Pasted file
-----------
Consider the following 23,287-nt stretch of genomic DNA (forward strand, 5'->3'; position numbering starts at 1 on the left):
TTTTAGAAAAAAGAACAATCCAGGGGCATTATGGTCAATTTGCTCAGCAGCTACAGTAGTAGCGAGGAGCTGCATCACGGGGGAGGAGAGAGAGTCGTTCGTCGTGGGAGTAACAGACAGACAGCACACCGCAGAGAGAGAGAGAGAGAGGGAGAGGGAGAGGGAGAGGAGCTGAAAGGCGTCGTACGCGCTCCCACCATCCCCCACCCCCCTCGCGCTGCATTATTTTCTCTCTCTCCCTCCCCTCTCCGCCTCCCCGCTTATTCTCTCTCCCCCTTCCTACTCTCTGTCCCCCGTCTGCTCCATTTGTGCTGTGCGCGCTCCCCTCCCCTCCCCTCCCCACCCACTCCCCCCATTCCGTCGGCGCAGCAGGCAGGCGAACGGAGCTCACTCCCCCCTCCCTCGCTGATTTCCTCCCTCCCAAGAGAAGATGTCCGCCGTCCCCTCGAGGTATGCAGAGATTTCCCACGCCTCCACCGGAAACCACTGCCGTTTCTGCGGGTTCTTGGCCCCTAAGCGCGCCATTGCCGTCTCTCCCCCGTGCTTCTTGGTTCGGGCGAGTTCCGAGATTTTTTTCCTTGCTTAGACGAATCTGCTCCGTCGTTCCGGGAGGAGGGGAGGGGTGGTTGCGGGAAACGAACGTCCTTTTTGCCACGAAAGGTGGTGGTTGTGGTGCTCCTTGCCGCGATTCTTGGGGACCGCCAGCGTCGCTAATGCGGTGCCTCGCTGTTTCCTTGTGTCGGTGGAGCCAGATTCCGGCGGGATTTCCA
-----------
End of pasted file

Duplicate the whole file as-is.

Consider the following 23,287-nt stretch of genomic DNA (forward strand, 5'->3'; position numbering starts at 1 on the left):
TTTTAGAAAAAAGAACAATCCAGGGGCATTATGGTCAATTTGCTCAGCAGCTACAGTAGTAGCGAGGAGCTGCATCACGGGGGAGGAGAGAGAGTCGTTCGTCGTGGGAGTAACAGACAGACAGCACACCGCAGAGAGAGAGAGAGAGAGGGAGAGGGAGAGGGAGAGGAGCTGAAAGGCGTCGTACGCGCTCCCACCATCCCCCACCCCCCTCGCGCTGCATTATTTTCTCTCTCTCCCTCCCCTCTCCGCCTCCCCGCTTATTCTCTCTCCCCCTTCCTACTCTCTGTCCCCCGTCTGCTCCATTTGTGCTGTGCGCGCTCCCCTCCCCTCCCCTCCCCACCCACTCCCCCCATTCCGTCGGCGCAGCAGGCAGGCGAACGGAGCTCACTCCCCCCTCCCTCGCTGATTTCCTCCCTCCCAAGAGAAGATGTCCGCCGTCCCCTCGAGGTATGCAGAGATTTCCCACGCCTCCACCGGAAACCACTGCCGTTTCTGCGGGTTCTTGGCCCCTAAGCGCGCCATTGCCGTCTCTCCCCCGTGCTTCTTGGTTCGGGCGAGTTCCGAGATTTTTTTCCTTGCTTAGACGAATCTGCTCCGTCGTTCCGGGAGGAGGGGAGGGGTGGTTGCGGGAAACGAACGTCCTTTTTGCCACGAAAGGTGGTGGTTGTGGTGCTCCTTGCCGCGATTCTTGGGGACCGCCAGCGTCGCTAATGCGGTGCCTCGCTGTTTCCTTGTGTCGGTGGAGCCAGATTCCGGCGGGATTTCCA